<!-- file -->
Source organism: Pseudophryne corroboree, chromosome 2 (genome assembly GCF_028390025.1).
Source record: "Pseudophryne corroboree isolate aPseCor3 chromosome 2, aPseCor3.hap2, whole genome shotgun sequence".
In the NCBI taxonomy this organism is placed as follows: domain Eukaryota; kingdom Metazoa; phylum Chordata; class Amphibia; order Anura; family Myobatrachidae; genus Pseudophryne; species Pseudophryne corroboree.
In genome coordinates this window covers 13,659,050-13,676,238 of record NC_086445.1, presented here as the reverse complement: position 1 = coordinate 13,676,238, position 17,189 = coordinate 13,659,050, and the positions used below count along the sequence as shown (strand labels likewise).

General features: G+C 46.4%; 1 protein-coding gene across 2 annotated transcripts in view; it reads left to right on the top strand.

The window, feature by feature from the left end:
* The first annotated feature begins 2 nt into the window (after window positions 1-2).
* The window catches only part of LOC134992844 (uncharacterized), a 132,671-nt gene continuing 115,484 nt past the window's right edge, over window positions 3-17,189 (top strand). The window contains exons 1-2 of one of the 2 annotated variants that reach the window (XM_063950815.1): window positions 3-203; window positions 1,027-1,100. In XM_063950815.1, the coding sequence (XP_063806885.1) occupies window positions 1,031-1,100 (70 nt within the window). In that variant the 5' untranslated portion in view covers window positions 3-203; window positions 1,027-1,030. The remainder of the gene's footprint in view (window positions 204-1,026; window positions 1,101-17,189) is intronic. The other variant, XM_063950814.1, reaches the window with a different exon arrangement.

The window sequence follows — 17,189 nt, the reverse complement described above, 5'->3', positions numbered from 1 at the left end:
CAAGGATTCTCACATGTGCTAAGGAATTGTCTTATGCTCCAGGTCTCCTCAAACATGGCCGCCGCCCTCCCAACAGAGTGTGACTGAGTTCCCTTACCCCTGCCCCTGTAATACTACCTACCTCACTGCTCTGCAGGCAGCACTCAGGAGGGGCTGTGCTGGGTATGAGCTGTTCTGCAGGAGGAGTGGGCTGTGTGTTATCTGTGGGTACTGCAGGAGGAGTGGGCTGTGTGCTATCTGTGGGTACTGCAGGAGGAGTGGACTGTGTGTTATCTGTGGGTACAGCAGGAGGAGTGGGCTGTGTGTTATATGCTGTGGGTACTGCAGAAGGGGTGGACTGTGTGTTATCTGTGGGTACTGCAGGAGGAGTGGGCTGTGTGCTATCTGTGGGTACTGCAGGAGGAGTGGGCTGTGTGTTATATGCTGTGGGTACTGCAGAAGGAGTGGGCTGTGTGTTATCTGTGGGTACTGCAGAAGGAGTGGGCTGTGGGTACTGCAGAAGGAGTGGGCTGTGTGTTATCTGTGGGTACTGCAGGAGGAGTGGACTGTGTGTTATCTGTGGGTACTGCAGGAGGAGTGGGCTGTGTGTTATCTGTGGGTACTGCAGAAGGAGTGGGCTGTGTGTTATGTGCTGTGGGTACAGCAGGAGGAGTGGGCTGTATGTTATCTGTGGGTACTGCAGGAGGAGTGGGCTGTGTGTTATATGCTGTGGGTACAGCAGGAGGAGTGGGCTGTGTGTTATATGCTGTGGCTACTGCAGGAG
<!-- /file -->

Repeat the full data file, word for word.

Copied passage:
Source organism: Pseudophryne corroboree, chromosome 2 (genome assembly GCF_028390025.1).
Source record: "Pseudophryne corroboree isolate aPseCor3 chromosome 2, aPseCor3.hap2, whole genome shotgun sequence".
In the NCBI taxonomy this organism is placed as follows: domain Eukaryota; kingdom Metazoa; phylum Chordata; class Amphibia; order Anura; family Myobatrachidae; genus Pseudophryne; species Pseudophryne corroboree.
In genome coordinates this window covers 13,659,050-13,676,238 of record NC_086445.1, presented here as the reverse complement: position 1 = coordinate 13,676,238, position 17,189 = coordinate 13,659,050, and the positions used below count along the sequence as shown (strand labels likewise).

General features: G+C 46.4%; 1 protein-coding gene across 2 annotated transcripts in view; it reads left to right on the top strand.

The window, feature by feature from the left end:
* The first annotated feature begins 2 nt into the window (after window positions 1-2).
* The window catches only part of LOC134992844 (uncharacterized), a 132,671-nt gene continuing 115,484 nt past the window's right edge, over window positions 3-17,189 (top strand). The window contains exons 1-2 of one of the 2 annotated variants that reach the window (XM_063950815.1): window positions 3-203; window positions 1,027-1,100. In XM_063950815.1, the coding sequence (XP_063806885.1) occupies window positions 1,031-1,100 (70 nt within the window). In that variant the 5' untranslated portion in view covers window positions 3-203; window positions 1,027-1,030. The remainder of the gene's footprint in view (window positions 204-1,026; window positions 1,101-17,189) is intronic. The other variant, XM_063950814.1, reaches the window with a different exon arrangement.

The window sequence follows — 17,189 nt, the reverse complement described above, 5'->3', positions numbered from 1 at the left end:
CAAGGATTCTCACATGTGCTAAGGAATTGTCTTATGCTCCAGGTCTCCTCAAACATGGCCGCCGCCCTCCCAACAGAGTGTGACTGAGTTCCCTTACCCCTGCCCCTGTAATACTACCTACCTCACTGCTCTGCAGGCAGCACTCAGGAGGGGCTGTGCTGGGTATGAGCTGTTCTGCAGGAGGAGTGGGCTGTGTGTTATCTGTGGGTACTGCAGGAGGAGTGGGCTGTGTGCTATCTGTGGGTACTGCAGGAGGAGTGGACTGTGTGTTATCTGTGGGTACAGCAGGAGGAGTGGGCTGTGTGTTATATGCTGTGGGTACTGCAGAAGGGGTGGACTGTGTGTTATCTGTGGGTACTGCAGGAGGAGTGGGCTGTGTGCTATCTGTGGGTACTGCAGGAGGAGTGGGCTGTGTGTTATATGCTGTGGGTACTGCAGAAGGAGTGGGCTGTGTGTTATCTGTGGGTACTGCAGAAGGAGTGGGCTGTGGGTACTGCAGAAGGAGTGGGCTGTGTGTTATCTGTGGGTACTGCAGGAGGAGTGGACTGTGTGTTATCTGTGGGTACTGCAGGAGGAGTGGGCTGTGTGTTATCTGTGGGTACTGCAGAAGGAGTGGGCTGTGTGTTATGTGCTGTGGGTACAGCAGGAGGAGTGGGCTGTATGTTATCTGTGGGTACTGCAGGAGGAGTGGGCTGTGTGTTATATGCTGTGGGTACAGCAGGAGGAGTGGGCTGTGTGTTATATGCTGTGGCTACTGCAGGAG